BANDCAMP. Sicko is constantly materialising. As glitches scatter, warm synth drones rise from beneath, in turn receding to reveal strings in reverse, distorted voices…these pieces are forever becoming the next state of becoming, the energy restless and goaded forward, each new moment instigating yet another foaming reaction. It’s
Stretched instruments, drudging through the mud, Kanye on the space highway. The Brooklyn-based Asian American musician and composer discusses three important albums.
Sulphur and molasses, museums and ice cream, reverence for the beautiful. The avant garde ballard-purveyor discusses three important albums.
BANDCAMP. Rich and strange evocations here from Ètienne Michelet, with saxophone/clarinet contributions from Kim Soo Min splattered like paint globs into swirled basins of electronics, stammering drum patterns, pulsing chimes and guitar. The constituent materials were recorded in a small room over the course of two months, and while
Wombic alien mechanics, circuit-bent FIFA, worldbuilding soundtrack serendipity. The Syrian-born, Sweden-based artist discusses three important albums.
BANDCAMP. Deeply satisfying electronic beatwork here from Rhys Llewellyn (drummer in Hey Colossus), using a minimal hardware setup to plunder the possibilities within sleights of syncopation, indulgent kick resonance and exquisite hi-hat tones. Prime example: “Galdem” starts out with an unworkable lurch of a beat, before a deft swivel of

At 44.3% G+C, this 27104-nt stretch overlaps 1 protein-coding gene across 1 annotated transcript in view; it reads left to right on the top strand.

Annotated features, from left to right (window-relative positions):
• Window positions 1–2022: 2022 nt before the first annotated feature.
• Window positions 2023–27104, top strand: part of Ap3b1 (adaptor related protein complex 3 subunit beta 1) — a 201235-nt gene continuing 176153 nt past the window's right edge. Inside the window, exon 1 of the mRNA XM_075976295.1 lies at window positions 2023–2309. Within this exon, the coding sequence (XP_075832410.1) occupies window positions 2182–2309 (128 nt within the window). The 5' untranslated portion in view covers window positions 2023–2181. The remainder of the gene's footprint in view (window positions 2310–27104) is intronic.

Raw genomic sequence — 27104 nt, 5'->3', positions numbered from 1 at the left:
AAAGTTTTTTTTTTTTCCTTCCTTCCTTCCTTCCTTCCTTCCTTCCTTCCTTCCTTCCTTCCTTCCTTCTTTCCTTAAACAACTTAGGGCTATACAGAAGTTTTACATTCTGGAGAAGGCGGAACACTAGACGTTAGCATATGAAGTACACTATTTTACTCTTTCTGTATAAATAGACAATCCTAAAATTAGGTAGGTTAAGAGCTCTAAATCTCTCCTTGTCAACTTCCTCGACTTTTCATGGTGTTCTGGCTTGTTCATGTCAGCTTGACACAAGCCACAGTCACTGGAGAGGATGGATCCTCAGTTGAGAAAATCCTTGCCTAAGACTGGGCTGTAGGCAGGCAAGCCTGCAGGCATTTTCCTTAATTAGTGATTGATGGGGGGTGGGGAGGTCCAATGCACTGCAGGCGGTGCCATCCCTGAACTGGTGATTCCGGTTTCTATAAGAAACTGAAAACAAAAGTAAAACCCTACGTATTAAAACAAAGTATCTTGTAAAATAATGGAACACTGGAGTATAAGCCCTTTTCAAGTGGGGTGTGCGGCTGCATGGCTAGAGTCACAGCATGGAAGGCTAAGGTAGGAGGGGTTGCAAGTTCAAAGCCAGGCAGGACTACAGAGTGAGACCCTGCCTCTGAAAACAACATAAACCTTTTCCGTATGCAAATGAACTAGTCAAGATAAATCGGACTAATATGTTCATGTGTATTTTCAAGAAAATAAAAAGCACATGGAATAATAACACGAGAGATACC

Gargling fire, empty samplers, ruined picture discs. Crucial Listening host Jack Chuter shares his three important albums.
Totality in music, lyrical homicide, destroyed Barbie dolls. The experimental music performer and instrument-maker discusses three important albums.
BANDCAMP. Derived from Xena Glas’ lived experience with autism, the five tracks of Body are named after specific sites where the effects of autism announce themselves, each at the juncture between the internal and external: “Eye” references the plethora of ideas and emotions conveyed through eye contact; “Feet” and “Hand”
SA RECORDINGS. The push and pull of disparate distances. These tracks are gathered from elements of emotional significance to Nyokabi Kariũki, all within her home of Kenya – the ocean at dawn, a stroll through a farm, voices of family, contributions from close friends, the interwoven languages of home and heritage
13 January 2022 Incredible new EP from this Canadian/European duo, all stemming from the synth melody that pervades the entire release. In fact its ubiquity is primarily in spirit, with the levitating drone of “SEASONS NEEDLE” and the radio interference of “SEASONS EENT” infused with its beautiful searchlight swirl.
BANDCAMP. What an opening riff. Like a degraded film loop of someone falling down a right-angled staircase, drums and bass stumble and slam into the wall on repeat, occasionally dragged into chaotic celluloid divergences, somehow returning to the main refrain each time. Where some groups affiliated with the “noise rock”